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Newspaper Clippings for

January, 1893

from a loose clipping, source unknown 12 January 1893

In Memorium.
In Chicago, January 12, 1893, of heart failure, Mrs. Amanda Lewis, aged 65 years, 9 months, 22 days.

Deceased was born in London, Canada, March 20, 1827, and came to Waukegan when about eighteen years of age. She was married to Mr. Joshua Lewis in 1847. Having spent all her married life in Lake county, she was widely and favorably known as a true Christian woman. Mrs. Lewis was the mother of seven children; two sons and five daughters, who are left to mourn the irreparable loss of a true loving Christian mother. The funeral services were held in the York House church, the Rev. Mr. Money officiating. Then all that was mortal of our beloved mother was laid away to rest in Warren Cemetery. To await the coming of the resurrection mourn.

from a loose clipping, source unknown 13 January 1893

Died of Heart Disease
The many friends of the Bater family, of Millburn, were painfully shocked last Thursday to hear of the sudden death of Mr. James Bater, who resided on his farm near that place. Mr. Bater, although of a seemingly strong constitution, had not been in anything like perfect health for the last ten years, but he had not seemed especially poorly during the past winter, and so it was a surprise to everybody to hear of his sudden death. He has been out doing his morning's work last Thursday, and some of the family happening to go near the corn-crib, saw him lying there in a seemingly lifeless condition. Immediately help was summoned and a doctor was sent for, but when he arrived, Mr. Bater had breathed his last. The cause of his sudden death was given as heart disease and the blow is a very serious one to the family, who have loved and esteemed the kind father and husband, holding him in the highest regard.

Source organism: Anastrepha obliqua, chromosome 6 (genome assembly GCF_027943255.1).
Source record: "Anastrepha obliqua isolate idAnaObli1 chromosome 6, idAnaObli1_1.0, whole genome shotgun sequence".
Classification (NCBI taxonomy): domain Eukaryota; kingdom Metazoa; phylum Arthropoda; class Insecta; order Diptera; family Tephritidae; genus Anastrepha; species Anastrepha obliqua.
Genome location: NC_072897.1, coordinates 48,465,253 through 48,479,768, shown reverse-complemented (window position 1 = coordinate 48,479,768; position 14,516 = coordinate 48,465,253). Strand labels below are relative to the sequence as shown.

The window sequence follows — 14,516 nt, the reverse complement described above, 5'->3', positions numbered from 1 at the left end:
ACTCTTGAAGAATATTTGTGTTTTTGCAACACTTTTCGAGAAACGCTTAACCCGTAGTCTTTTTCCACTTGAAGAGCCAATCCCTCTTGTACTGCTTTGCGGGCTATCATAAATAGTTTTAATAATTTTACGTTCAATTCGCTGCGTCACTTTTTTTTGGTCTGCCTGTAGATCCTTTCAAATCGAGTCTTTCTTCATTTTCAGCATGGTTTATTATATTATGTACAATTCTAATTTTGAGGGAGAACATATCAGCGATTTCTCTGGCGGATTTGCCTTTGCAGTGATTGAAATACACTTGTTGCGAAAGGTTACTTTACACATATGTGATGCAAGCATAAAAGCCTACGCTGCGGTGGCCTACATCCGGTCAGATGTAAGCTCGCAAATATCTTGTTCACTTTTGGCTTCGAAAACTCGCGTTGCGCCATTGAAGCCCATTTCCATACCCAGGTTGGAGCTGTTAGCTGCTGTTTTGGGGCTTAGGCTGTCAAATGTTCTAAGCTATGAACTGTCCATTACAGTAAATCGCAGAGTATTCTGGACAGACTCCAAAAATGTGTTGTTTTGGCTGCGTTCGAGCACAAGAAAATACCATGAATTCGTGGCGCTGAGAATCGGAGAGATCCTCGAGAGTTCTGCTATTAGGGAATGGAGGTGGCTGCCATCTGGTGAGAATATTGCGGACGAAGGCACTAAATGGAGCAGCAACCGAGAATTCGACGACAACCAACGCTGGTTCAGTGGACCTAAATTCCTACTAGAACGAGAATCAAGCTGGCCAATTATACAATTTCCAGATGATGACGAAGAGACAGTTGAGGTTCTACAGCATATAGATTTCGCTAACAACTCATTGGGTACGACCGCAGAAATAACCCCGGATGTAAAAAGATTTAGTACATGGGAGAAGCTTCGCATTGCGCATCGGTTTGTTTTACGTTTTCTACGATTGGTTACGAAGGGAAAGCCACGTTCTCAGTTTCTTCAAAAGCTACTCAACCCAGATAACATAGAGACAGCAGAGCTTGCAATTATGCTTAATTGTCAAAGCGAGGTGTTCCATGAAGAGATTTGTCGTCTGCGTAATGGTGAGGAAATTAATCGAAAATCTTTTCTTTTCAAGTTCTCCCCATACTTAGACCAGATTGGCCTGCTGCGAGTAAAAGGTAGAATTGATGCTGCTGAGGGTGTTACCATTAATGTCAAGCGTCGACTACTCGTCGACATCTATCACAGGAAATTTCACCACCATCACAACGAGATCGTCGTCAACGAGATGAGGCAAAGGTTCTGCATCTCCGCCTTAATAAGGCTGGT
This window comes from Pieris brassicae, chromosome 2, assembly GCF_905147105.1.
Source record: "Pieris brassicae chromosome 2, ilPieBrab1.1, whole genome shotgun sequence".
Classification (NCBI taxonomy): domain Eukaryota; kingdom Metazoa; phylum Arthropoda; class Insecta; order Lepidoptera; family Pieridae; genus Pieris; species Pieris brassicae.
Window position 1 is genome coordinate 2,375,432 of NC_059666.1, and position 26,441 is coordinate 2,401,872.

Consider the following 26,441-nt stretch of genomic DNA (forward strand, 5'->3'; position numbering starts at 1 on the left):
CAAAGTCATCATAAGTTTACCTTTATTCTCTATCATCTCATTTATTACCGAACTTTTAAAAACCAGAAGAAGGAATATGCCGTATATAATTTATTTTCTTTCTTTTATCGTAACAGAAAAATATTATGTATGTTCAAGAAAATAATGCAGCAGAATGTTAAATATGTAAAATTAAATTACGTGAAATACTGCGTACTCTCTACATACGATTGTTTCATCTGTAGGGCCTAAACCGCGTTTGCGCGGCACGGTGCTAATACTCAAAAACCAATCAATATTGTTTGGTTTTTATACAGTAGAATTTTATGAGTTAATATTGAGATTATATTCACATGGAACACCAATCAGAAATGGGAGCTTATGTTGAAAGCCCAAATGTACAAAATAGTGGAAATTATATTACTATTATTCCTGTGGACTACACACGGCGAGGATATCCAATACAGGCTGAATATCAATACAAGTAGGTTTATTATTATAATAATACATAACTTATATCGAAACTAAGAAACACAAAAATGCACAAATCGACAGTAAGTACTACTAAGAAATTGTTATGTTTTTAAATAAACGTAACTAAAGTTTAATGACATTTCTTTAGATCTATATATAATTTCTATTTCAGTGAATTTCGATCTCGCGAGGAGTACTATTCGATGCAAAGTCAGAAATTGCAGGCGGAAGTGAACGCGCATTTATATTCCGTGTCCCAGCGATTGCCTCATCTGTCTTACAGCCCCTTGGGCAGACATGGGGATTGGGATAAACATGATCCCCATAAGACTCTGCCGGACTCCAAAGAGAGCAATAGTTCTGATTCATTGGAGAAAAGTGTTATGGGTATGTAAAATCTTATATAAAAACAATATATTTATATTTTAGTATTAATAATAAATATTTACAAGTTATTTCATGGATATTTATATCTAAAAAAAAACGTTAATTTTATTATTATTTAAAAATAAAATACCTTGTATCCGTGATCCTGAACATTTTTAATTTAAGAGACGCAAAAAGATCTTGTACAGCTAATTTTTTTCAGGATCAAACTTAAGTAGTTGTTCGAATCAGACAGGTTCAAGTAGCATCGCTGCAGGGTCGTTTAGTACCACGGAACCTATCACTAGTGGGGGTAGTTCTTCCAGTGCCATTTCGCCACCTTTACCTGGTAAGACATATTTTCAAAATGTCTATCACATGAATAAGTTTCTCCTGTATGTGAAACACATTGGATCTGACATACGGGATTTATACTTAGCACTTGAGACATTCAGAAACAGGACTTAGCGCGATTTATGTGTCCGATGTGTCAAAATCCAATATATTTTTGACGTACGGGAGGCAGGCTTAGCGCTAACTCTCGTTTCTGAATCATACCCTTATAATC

Mr. Bater was born in England in 1830, and lived there until during the late war, when he removed to this country, and settled near where Millburn now stands. Being a persevering and hardworking man, he soon accumulated property, and at the time of his death was in comfortable circumstances. He married Miss Mary Taylor soon after settling in this county and five children have come to bless the couple in their old age. Two of the children died when still young, and three are still living, Mrs. Elmer Cannon, and Misses Carrie and Jessie Bater. But one brother came to this country, Henry, who lives in this city, having lately arrived from Nebraska. These two are the only ones of the family who came to America, the rest still residing in England.

Having resided for over thirty years near Millburn, Mr. Bater has become well known throughout that village and the county for his earnestness in promoting the interest of his many friends and for his honestness to all with whom he ever dealt. The farm on which he lived for so many years was rented and was about to be vacated next week, and the family were to reside in Millburn, when grim death came to frustrate all plans for a pleasant and enjoyable old age after a life of toil and struggling.

He was beloved and respected by all who knew him, and his family have the deepest sympathy of their many friends in the sudden loss of their loved one.

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